What are the key people saying?

You gotta pay your bills: "One of the presidents of a big country stood up and said, ‘Well sir, if we don’t pay and we’re attacked by Russia, will you protect us?’ I said, ‘You didn’t pay? You’re delinquent?’ He said, ‘Yes, let’s say that happened.’ No, I would not protect you. In fact, I would encourage them to do whatever the hell they want. You gotta pay. You gotta pay your bills." - Donald Trump, speaking at a campaign rally on Saturday 10 February

Trump is putting lives at risk "Any suggestion that allies will not defend each other undermines all of our security, including that of the US, and puts American and European soldiers at increased risk. Any attack on NATO will be met with a united and forceful response." - Nato Secretary General Jens Stoltenberg on Sunday 11 February

No one should play with Europe's security: "Any relativisation of NATO's guarantee of assistance is irresponsible and dangerous. It is solely in Russia's interests. Nobody should play around or trade with Europe's security - German chancellor Olaf Scholz at a conference in Berlin on Monday 12 February

What are others saying?

BERLIN, GERMANY - FEBRUARY 12: German Chancellor Olaf Scholz (R) and Polish Prime Minister Donald Tusk leave following a joint press conference at the Chancellery on February 12, 2024 in Berlin, Germany. This is Tusk's first trip to Germany since becoming Poland's prime minister following Polish elections last last year. (Photo by Omer Messinger/Getty Images)
Polish Prime Minister Donald Tusk leaves following a joint press conference in Berlin on Monday. (Getty Images)

All for one, and one for all: "There is no alternative to the EU, Nato, transatlantic cooperation. Europe must become a safe continent, and this means that the European Union, France and Poland must become strong and ready to defend their own borders and to defend and support our allies and friends from outside the Union. It is probably here in Paris that the words from 'The Three Musketeers' by Alexandre Dumas resonate most clearly: 'All for one, and one for all'." - Polish prime minister Donald Tusk at a conference in Paris on Monday

Appalling and dangerous: "Donald Trump's admission that he intends to give Putin a green light for more war and violence, to continue his brutal assault against a free Ukraine, and to expand his aggression to the people of Poland and the Baltic States are appalling and dangerous," - US president Joe Biden in a statement on Sunday 11 February

Trump is ringing the warning bell: "Nato countries that don’t spend enough on defence, like Germany, are already encouraging Russian aggression and President Trump is simply ringing the warning bell. Strength, not weakness, deters aggression. Russia invaded Ukraine twice under Barack Obama and Joe Biden, but not under Donald Trump.” - Rep Senator Tom Cotton of Arkansas to the New York Times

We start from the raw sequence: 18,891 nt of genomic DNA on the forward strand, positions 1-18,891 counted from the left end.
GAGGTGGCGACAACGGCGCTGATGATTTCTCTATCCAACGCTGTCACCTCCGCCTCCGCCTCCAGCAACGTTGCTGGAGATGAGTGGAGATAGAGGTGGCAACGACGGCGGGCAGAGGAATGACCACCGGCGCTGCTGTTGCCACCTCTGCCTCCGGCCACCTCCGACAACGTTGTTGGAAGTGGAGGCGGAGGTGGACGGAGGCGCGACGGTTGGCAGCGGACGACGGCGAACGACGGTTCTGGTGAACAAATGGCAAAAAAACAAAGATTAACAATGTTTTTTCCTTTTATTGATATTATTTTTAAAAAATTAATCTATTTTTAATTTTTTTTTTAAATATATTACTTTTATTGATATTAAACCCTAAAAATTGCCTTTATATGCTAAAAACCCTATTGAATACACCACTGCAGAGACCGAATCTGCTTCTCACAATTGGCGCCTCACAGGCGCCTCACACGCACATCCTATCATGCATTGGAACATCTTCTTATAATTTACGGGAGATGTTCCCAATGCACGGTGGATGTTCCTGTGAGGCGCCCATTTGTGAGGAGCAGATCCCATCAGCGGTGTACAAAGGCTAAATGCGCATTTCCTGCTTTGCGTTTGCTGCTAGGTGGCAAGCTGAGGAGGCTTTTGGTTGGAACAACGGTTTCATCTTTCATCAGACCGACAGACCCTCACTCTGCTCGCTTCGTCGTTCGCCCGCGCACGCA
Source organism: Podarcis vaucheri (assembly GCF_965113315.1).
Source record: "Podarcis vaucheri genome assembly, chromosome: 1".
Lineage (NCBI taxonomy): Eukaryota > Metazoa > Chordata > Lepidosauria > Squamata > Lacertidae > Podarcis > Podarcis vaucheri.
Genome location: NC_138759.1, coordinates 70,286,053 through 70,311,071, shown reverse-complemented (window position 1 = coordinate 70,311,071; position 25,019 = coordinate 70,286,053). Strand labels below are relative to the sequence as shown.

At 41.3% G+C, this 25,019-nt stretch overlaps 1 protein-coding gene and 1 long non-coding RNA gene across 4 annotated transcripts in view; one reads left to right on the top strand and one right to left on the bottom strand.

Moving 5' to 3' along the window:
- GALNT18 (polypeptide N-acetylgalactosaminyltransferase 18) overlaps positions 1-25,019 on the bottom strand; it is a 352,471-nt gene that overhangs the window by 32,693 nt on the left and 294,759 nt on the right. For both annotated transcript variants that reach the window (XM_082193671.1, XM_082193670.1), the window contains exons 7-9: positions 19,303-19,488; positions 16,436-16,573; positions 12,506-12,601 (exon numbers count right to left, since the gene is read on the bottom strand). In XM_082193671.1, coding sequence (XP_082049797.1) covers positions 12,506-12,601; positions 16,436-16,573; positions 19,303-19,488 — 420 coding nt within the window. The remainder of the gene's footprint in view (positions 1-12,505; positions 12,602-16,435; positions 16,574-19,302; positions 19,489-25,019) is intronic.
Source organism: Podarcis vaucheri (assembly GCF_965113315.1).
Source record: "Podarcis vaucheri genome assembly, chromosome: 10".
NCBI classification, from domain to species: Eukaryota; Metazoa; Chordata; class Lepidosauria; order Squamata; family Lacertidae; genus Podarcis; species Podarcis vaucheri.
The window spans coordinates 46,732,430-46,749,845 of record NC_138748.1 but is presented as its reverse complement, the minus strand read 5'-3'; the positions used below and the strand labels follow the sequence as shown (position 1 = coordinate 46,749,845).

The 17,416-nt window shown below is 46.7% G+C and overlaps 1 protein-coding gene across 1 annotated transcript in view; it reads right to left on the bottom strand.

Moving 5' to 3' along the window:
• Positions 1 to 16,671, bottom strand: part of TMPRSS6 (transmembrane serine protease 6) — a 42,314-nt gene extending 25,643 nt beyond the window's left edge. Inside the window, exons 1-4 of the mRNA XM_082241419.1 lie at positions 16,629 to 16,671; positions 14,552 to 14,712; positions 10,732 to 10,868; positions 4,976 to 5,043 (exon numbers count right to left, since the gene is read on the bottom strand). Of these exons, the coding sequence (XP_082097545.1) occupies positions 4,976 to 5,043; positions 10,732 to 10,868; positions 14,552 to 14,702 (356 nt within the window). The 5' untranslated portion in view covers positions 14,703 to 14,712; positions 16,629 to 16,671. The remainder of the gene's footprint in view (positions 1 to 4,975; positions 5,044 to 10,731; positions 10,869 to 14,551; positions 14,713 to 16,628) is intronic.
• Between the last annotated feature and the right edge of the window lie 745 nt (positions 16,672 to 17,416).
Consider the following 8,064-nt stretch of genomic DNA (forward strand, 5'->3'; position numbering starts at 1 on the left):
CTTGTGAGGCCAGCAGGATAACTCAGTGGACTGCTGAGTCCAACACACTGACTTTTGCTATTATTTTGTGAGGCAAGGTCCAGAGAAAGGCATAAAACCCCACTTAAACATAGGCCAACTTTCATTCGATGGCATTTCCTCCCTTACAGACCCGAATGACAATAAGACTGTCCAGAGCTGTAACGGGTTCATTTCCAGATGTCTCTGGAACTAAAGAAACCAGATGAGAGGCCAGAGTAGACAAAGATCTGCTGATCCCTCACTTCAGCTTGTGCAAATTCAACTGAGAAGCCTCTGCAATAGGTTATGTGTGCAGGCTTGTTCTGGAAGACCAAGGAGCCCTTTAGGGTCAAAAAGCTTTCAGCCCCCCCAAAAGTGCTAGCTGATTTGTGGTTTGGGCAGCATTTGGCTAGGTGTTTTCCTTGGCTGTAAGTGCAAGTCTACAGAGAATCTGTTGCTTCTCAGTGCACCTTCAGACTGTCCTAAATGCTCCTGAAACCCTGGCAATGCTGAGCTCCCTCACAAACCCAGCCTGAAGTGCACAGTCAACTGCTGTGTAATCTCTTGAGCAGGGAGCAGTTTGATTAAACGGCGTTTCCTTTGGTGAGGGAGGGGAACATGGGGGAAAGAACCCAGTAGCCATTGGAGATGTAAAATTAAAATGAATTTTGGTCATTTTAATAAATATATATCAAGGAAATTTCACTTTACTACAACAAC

Europe needs a plan with our without the US: "It is hard to believe that Trump would actually disband Nato, as he has reportedly privately threatened to do. But the alliance’s Article 5, its pledge to go to war if any member’s integrity is threatened, is looking in need of reconsideration." - Simon Jenkins in the Guardian

Trump's remarks are not a sensible approach: “I am a very strong supporter of Nato. It is what helps to keep us safe and that is so essential in this world where we have seen Putin’s terrible illegal invasion of Ukraine. And actually Nato this year has got stronger, with Sweden and Finland joining. Of course we want all countries, like us, to spend 2% (of GDP), but I think what was said was not a sensible approach." - UK foreign secretary David Cameron speaking to reporters on Monday 12 February

Nato could become stronger thanks to Trump: "The trouble with Trump’s remarks about Putin, however, are that they do not amount to an idle threat; rather they are an invitation to a villain who doesn’t need much in the way of encouragement. That is an argument for saying that Trump really has overstepped the mark this time and put Europe in peril. But if his remarks do as intended and quickly jolt recalcitrant Nato members into action to beef up their defences then hopefully the end result might be to make Putin less inclined to strike. Not for the first time, Trump’s sheer unpredictability may prove to have its uses." - Ross Clark for the Spectator

Either Nato exists, or it doesn't: "Let’s be serious. Nato cannot be an 'à la carte' military alliance. Nato cannot be an alliance that works depending on the 'humeur' of the president of the United States in those days. It is not 'Now yes. Tomorrow, no. It depends, who are you?'. No, come on, let’s be serious. NATO cannot be an alliance 'à la carte'. It exists, or it does not exist. But I am not going to spend my time commenting on any silly idea that comes during this electoral campaign in the United States" - High Representative of the European Union for Foreign Affairs and Security Policy, Josep Borrell on Monday, 12 February